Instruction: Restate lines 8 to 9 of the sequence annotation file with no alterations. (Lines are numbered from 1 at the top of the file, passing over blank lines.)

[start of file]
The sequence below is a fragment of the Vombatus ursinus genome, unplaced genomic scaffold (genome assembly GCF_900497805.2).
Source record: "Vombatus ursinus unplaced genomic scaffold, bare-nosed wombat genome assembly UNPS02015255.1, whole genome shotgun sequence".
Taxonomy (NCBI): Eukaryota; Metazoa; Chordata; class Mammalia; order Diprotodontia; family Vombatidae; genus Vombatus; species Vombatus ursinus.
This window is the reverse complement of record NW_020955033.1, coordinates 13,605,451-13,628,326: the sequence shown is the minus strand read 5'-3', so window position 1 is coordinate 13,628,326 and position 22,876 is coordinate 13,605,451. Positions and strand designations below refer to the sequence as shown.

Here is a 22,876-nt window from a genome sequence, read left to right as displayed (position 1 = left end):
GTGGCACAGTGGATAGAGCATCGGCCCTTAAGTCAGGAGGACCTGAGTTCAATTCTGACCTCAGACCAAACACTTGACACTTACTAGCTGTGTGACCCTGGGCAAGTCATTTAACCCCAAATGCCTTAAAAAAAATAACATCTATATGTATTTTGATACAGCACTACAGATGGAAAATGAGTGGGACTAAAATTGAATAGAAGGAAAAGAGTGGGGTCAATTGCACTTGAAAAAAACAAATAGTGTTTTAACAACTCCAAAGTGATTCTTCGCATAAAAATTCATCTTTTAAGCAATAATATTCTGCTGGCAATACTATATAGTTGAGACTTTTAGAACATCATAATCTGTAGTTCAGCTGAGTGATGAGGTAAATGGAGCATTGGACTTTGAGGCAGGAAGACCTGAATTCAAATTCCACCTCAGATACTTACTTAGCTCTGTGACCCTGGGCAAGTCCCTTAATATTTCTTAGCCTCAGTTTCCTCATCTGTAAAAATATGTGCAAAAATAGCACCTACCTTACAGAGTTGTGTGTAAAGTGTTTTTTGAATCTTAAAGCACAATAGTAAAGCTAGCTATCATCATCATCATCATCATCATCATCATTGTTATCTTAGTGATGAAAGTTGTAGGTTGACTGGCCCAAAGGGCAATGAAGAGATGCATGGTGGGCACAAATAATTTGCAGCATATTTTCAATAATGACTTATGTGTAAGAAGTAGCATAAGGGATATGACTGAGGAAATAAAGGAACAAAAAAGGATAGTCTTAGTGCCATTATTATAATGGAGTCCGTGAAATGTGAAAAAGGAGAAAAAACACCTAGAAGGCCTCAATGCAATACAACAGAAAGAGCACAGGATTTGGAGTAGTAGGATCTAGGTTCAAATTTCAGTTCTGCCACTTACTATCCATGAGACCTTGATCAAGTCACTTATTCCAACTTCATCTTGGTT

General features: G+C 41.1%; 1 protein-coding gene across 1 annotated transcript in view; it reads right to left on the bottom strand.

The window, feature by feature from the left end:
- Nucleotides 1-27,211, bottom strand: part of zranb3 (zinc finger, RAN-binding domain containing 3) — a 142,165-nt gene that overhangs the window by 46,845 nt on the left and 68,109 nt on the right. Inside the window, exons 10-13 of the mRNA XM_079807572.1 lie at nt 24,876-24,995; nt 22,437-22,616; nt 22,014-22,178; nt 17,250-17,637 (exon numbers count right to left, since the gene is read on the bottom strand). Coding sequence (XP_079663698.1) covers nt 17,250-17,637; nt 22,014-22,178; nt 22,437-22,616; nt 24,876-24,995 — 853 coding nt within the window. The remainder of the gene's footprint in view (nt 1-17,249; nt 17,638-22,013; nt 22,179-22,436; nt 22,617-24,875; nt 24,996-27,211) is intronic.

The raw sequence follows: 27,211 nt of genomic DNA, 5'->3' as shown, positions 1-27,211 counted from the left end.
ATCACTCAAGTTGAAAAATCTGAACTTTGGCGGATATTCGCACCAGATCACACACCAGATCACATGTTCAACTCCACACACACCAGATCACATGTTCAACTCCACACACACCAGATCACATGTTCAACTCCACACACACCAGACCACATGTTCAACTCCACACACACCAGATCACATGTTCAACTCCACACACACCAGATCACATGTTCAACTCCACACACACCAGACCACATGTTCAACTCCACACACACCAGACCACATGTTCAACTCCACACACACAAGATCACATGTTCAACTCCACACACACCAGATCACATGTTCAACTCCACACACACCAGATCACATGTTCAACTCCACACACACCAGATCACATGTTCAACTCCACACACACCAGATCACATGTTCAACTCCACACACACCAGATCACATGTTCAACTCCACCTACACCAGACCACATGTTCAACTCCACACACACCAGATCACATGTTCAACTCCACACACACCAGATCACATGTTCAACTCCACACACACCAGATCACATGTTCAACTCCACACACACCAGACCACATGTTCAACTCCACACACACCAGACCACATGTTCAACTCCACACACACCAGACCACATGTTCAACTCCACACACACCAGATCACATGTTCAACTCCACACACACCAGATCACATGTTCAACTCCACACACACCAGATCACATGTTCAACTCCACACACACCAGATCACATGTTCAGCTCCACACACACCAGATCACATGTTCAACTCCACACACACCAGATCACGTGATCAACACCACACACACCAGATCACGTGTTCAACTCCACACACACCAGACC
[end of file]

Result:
The window, feature by feature from the left end:
- Nucleotides 1-27,211, bottom strand: part of zranb3 (zinc finger, RAN-binding domain containing 3) — a 142,165-nt gene that overhangs the window by 46,845 nt on the left and 68,109 nt on the right. Inside the window, exons 10-13 of the mRNA XM_079807572.1 lie at nt 24,876-24,995; nt 22,437-22,616; nt 22,014-22,178; nt 17,250-17,637 (exon numbers count right to left, since the gene is read on the bottom strand). Coding sequence (XP_079663698.1) covers nt 17,250-17,637; nt 22,014-22,178; nt 22,437-22,616; nt 24,876-24,995 — 853 coding nt within the window. The remainder of the gene's footprint in view (nt 1-17,249; nt 17,638-22,013; nt 22,179-22,436; nt 22,617-24,875; nt 24,996-27,211) is intronic.